Anna La Torre

Anna La Torre

Position Title
Assistant Professor

Unit
Department of Cell Biology and Human Anatomy, School of Medicine


Bio

Profile Introduction

The goal of our research is to understand how stem cells differentiate into the appropriate cell types at the right time and in the appropriate ratios during normal development. To that goal, we use a combination of Stem Cell lines, transgenic mouse models and biochemical approaches. We use the retina as a model system due to its relatively simple cytoarchitecture and high accessibility.Additionally, the retina can be affected by a number of diseases that lead to progressive cell loss and ultimately blindness. These devastating conditions affect millions of people worldwide. Recently, advances in embryonic stem cell (ESC) and induced pluripotent stem cell (iPSC) technologies have raised the possibility of custom-built cells for in vitro studies, drug screening and cell replacement therapies. In this direction, our group has successfully differentiated ESCs and iPSCs into a variety of retinal cell types including photoreceptors and Retinal Ganglion Cells and we are exploring the feasibility of using these cells for cell replacement therapies.

Research Interests

Molecular Mechanisms of Stem Cell Differentiation in the Central Nervous System

All the cells of the Central Nervous System are derived from a common pool of neuronal stem cells. Neuronal progenitors are intrinsically limited such that a particular progenitor can only differentiate into a subset of cell types at a given time during development. A broadly accepted model proposes that progenitor cells progressively change their competence to generate different cell populations as development proceeds.

The goal of our research is to decipher the cellular and molecular mechanisms underlying neuronal progenitor competence and differentiation using a combination of cell lines, transgenic mouse models and biochemical approaches. We use the mouse retina as a model system due to its relatively simple cytoarchitecture and high accessibility.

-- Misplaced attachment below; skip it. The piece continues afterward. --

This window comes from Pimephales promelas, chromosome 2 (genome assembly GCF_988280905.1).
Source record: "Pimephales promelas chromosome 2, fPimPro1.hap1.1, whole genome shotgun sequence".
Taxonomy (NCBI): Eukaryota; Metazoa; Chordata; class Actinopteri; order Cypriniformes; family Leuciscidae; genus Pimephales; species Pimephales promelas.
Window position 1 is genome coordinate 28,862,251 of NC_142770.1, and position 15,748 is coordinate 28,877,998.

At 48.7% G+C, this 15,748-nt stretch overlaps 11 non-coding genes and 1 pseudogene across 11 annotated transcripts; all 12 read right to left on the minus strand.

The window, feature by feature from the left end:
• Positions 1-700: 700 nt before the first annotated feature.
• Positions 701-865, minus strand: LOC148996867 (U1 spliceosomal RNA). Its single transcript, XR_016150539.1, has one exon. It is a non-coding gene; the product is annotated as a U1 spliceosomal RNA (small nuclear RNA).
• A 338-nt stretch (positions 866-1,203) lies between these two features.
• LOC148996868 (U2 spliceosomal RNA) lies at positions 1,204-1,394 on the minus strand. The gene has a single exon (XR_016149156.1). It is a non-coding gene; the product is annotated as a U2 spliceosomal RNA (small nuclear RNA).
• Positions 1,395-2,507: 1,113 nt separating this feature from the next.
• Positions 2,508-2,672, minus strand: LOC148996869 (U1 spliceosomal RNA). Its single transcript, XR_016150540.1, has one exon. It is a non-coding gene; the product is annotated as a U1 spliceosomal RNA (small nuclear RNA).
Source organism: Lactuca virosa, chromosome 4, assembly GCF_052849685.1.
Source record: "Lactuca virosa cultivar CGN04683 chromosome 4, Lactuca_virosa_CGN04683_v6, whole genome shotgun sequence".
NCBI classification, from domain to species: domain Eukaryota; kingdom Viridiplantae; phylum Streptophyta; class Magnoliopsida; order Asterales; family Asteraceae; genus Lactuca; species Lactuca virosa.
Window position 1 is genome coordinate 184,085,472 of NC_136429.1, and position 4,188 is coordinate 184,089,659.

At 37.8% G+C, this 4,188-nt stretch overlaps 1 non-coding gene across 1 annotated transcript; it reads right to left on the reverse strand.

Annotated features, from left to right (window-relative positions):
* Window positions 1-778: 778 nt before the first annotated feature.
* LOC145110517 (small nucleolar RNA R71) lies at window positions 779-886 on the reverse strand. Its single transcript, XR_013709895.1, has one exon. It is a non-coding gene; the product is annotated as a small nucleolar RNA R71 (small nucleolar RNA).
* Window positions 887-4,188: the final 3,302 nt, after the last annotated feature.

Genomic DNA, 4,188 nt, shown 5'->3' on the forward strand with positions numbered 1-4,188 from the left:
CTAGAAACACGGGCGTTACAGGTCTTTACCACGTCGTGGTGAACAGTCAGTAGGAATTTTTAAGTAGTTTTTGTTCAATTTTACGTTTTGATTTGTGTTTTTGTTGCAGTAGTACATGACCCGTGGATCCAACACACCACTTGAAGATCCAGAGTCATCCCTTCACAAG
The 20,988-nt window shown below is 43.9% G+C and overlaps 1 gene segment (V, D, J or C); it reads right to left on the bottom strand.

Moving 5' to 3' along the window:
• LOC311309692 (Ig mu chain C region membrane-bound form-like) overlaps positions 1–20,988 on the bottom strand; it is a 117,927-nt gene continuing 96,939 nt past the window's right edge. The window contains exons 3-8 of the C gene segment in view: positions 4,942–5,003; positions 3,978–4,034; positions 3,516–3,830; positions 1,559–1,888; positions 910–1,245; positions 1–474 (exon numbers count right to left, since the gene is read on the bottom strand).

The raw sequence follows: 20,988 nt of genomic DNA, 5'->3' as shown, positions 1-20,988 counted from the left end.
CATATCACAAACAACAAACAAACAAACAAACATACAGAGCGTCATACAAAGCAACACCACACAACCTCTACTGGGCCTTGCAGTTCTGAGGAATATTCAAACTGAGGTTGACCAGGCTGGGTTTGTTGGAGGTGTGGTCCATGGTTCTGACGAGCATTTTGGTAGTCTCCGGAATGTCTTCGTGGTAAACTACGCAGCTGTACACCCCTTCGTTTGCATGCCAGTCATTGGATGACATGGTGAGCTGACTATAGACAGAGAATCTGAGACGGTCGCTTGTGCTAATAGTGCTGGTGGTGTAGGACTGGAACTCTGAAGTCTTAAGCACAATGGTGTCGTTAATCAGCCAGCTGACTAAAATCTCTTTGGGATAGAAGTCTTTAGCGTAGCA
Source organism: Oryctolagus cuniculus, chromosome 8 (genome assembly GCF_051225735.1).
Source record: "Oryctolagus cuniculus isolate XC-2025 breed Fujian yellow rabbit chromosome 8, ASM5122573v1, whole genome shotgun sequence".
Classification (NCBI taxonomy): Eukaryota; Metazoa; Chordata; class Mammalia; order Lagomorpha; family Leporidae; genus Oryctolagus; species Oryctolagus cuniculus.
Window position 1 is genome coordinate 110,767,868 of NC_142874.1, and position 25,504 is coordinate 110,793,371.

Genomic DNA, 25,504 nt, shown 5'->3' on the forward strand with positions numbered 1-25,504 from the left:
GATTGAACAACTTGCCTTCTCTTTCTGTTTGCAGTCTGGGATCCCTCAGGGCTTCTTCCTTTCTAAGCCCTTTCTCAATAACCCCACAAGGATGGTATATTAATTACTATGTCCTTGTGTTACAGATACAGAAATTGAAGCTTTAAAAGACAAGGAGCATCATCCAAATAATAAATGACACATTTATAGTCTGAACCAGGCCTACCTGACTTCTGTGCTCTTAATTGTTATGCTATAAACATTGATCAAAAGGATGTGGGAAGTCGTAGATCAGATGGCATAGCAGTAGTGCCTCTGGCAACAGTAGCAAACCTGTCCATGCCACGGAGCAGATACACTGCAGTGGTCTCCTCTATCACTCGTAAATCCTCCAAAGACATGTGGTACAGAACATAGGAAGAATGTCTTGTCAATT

Additionally, the retina can be affected by a number of diseases that lead to progressive cell loss and ultimately irreversible blindness.  These devastating conditions affect millions of people worldwide. Recently, advances in human embryonic stem cell (hESC) and induced pluripotent stem cell (iPSC) technologies have raised the possibility of custom-built cells for in vitro studies, drug screening and cell replacement therapies. In this direction, our group has successfully differentiated hESC and iPSCs into a variety of retinal cell types.  Currently, we are implementing novel strategies to differentiate ESCs into photoreceptors and Retinal Ganlgion Cells for cell replacement therapies.

Grad Group Affiliations

  • Biochemistry, Molecular, Cellular and Developmental Biology

Specialties / Focus

  • Cell Biology
  • Developmental Biology
  • Differentiation, Morphogenesis and Wound Healing
  • Neurobiology
  • Signal Transduction
  • Stem Cell Biology
  • Vision

Degrees

  • 2008 PhD Neurobiology University of Barcelona - IRBB Institute for Research in Biomedicine, Barcelona
  • 2003 B.S. Biology University of Barcelona

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